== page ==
By Michael Somerby EBS STAFF
BIG SKY – HATCH founder Yarrow Kraner had a “seminal” moment standing in the audience at the first Peak to Sky concert in July 2019.
“I looked around to see who was co-creating and sharing that moment with me, sharing that joy,” Kraner said. “I realized there were people from all over, not just Montana, who had flown in from cities like New York, Los Angeles, San Francisco and Chicago. I recognized a real opportunity to harvest the collective brainpower assembled to create tangible impact locally and globally.”
Even after the second and final night came to a close, a notion stuck with Kraner—the event could be given a purpose larger than providing two days of music-based entertainment.
So he approached Outlaw Partners, the Big Sky media, marketing, and events company—and publisher of this newspaper—that produced Peak to Sky, with a pitch: At the summer 2020 iteration of the groundbreaking concert event, HATCH would facilitate sustainability and zero-waste community-building initiatives via their “HATCH Lab Design Sprints” model known for summoning actionable change in rapid fashion.
“I was excited to have HATCH approach us and think it’s a really strong match,” said Eric Ladd, founder, CEO of Outlaw Partners. “We’re inspired to try to curate some big-picture thinking with even bigger results.”
Annual HATCH summits are networking events specializing in curated and hyper-focused cohorts that bring seemingly unrelated minds from diverse industries and talents to collaborate meaningfully on some of the world’s most pressing challenges.
The HATCH Lab “Design Sprints” model will be applied to the second annual Peak to Sky concert event, with set dates of Aug. 7 and 8, where the sheer influence of Big Sky, rendered through it’s often famous and powerful residents, will be tapped to tackle what some say is the ultimate issue: remedying the rapidly accelerating effects of climate change via those sustainability and zero-waste community focal points.
The notion is a significant continuation of last year’s Peak to Sky sustainability efforts, in which more than 1,000 pounds of material were compiled for recycling—with only nine pounds of plastic bottles collected in total—thanks to mostly compostable and aluminum serving materials and collection services provided by 406 Recycling.
“Some specific talking points that have already been discussed for sprints are eliminating single-use plastic use on a community-wide basis, examining more sustainable ways to handle food waste and moving Big Sky to a completely green, clean energy source,” Ladd said.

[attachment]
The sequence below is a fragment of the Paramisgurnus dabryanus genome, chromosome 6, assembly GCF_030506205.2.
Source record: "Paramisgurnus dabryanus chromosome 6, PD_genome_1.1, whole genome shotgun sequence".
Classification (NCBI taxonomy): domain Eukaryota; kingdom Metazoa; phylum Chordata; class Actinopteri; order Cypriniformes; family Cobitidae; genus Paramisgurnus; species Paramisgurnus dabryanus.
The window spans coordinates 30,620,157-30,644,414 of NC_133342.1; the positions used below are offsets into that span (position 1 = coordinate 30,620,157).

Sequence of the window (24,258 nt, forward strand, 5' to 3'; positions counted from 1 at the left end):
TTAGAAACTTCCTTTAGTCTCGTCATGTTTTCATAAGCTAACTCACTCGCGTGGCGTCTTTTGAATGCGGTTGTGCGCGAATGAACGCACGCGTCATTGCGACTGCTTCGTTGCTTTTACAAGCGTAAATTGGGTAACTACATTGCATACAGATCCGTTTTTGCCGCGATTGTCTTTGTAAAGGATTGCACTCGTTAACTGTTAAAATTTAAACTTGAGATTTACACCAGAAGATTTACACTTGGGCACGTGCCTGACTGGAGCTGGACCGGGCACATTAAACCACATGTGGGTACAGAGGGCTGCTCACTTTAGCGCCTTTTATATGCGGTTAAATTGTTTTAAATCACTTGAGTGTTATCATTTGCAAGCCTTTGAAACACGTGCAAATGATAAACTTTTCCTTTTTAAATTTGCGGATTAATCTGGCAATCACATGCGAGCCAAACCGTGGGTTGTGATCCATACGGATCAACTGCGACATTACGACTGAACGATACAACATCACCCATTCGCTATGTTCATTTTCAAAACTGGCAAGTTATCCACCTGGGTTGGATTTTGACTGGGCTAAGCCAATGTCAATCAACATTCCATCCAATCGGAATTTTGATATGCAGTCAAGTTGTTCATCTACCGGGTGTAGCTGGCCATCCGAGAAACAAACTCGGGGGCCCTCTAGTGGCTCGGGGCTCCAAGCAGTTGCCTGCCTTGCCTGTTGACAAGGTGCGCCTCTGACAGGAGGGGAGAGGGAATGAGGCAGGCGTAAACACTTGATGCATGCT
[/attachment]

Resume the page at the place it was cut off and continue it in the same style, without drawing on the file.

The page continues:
HATCH has deep experience in spearheading such out-of-summit success, partnering in 2019 with Soul Buffalo Expeditions’ Ocean Plastics Leadership Summit to lead HATCH Lab Design Sprints with 160 executives from corporate and NGO organizations, totaling more than $250 billion in aggregate revenue participation from Dow, Nestle, Procter & Gamble, Coca Cola, Clorox, Unilever, GE, HP, Kimberly-Clark and SAP along with international non-profits such as 5 Gyres, Greenpeace, National Geographic, Ocean Conservancy, PYXERA Global and the World Wildlife Fund, among others.
In theory, a handpicked network of minds in attendance in August, particularly those of community and industry leaders, will meld their spheres of influence for greater goods.
Kraner noted additional “ingredients” made the setting primed for such a seminal moment.
“I’ve been around this area for a long time and have been involved in many large productions, but that was next level, totally pro, and the talent on stage was unlike anything I’d ever seen here,” Kraner said. “Top 10-list musicians on stage, and you could tell they were having so much fun after time spent enjoying outdoor time in Montana before performing … It impacted the energy.”
It’s no small observation coming from Kraner who’s been ranked among the top 100 creative people in the U.S.
“We’re thinking about the archetypes we want present to be able to implement lasting solutions, the different players,” Kraner said. “You definitely need the CFOs, CMOs, CIOs, and CEOs in the room… the decision-makers that can implement and navigate the massive ripple effects in the supply chain and businesses. We’ll also have local students a part of this. They’re not bound by norms and biases that are learned over the years that what’s not possible when approaching problem-solving.These experiences also tap the insights of future leaders, and expand their horizons on what’s possible.”
Due to Big Sky’s relative infancy, at least as far as Big Sky’s chapter of global renown is concerned, Kraner cites a unique opportunity to weave these concepts into the very fabric of the community and its culture, versus “retro-engineering” change in response to crisis.
Tapping the energy of Peak to Sky, the people present—including the world-class musicians—and HATCH’s global network of experts in this area, there’s a real platform for HATCH to propel the energy of those sprints into an executable game plan for one of the best up-and-coming resort towns in the nation.
And the buck doesn’t stop there.
“If we’re successful in harnessing best practices to move toward becoming a model sustainable community,[We can] create an actionable map for communities everywhere,” Kraner said, capping on the potential turnkey scalability of the sustainable models conceived in the Peak to Sky Design Sprints.
Of course, Peak to Sky with PURPOSE begins with the music, but HATCH could feasibly set the high-water mark for musical events everywhere.
“This isn’t just a concert catering to several thousand people that just want to have fun,” Kraner said. “[We will] shine light onto problems in ways that have never been done before.”
Interested in learning more about HATCH or being considered for a Peak to Sky with PURPOSE sprint cohort? Email Yarrow Kraner at email@example.com
Tickets for Peak to Sky go on sale on March 18. Get yours at peaktosky.com